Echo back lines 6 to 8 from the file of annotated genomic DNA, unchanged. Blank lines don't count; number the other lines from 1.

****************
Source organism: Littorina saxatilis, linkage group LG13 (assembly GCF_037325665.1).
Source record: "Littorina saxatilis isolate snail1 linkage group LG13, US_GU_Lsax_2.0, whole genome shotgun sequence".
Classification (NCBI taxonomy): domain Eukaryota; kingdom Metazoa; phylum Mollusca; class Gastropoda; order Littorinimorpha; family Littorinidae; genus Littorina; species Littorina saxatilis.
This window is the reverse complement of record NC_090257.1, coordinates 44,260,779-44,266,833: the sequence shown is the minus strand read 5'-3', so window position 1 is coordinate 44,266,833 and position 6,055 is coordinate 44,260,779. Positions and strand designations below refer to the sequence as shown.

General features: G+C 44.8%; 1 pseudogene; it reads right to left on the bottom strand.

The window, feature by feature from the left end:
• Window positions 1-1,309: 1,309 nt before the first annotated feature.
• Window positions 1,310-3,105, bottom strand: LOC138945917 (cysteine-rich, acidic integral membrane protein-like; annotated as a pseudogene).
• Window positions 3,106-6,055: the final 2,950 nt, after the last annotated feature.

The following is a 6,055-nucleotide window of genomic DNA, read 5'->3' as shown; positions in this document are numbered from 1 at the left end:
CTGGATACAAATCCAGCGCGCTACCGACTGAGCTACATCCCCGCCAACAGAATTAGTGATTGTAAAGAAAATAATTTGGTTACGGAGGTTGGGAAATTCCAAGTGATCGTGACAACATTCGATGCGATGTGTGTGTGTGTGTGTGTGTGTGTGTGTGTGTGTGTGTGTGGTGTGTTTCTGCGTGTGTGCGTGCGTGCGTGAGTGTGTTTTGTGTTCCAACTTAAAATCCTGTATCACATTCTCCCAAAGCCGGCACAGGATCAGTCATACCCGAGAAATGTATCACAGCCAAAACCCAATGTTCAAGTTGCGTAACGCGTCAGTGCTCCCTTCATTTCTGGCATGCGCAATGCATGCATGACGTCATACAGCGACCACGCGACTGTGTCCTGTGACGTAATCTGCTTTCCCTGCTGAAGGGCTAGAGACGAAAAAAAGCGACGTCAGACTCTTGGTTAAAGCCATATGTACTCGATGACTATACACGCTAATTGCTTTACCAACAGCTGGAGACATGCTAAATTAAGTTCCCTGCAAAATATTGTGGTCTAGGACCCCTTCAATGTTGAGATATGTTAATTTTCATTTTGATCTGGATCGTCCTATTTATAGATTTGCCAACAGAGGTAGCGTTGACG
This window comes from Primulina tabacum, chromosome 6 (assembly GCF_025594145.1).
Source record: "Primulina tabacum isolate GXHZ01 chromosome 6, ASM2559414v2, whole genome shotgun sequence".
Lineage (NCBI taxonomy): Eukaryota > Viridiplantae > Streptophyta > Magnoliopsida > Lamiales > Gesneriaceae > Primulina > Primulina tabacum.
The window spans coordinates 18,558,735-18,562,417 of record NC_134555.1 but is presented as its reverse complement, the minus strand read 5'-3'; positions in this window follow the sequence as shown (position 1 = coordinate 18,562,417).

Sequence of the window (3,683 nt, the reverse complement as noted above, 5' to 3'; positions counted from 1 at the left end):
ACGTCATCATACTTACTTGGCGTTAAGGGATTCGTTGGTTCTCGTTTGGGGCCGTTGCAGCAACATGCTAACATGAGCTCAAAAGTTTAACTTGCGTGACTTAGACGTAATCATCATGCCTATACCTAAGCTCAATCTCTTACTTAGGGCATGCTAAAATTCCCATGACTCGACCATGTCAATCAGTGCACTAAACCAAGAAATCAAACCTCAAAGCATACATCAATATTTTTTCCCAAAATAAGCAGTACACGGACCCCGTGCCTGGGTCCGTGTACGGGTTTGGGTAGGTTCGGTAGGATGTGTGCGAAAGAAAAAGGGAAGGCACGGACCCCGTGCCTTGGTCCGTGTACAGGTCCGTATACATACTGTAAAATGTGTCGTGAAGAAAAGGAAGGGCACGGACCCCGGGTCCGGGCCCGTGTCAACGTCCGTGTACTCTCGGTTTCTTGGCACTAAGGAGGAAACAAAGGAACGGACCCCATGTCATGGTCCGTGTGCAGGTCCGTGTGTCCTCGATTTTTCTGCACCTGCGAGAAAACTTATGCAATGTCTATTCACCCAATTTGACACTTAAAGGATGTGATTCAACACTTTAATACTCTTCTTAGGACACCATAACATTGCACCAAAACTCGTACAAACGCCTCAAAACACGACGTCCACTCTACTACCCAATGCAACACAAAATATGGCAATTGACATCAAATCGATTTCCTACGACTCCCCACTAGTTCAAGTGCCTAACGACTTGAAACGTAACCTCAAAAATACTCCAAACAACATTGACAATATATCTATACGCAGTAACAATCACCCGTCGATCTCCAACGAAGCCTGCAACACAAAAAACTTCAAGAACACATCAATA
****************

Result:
The window, feature by feature from the left end:
• Window positions 1-1,309: 1,309 nt before the first annotated feature.
• Window positions 1,310-3,105, bottom strand: LOC138945917 (cysteine-rich, acidic integral membrane protein-like; annotated as a pseudogene).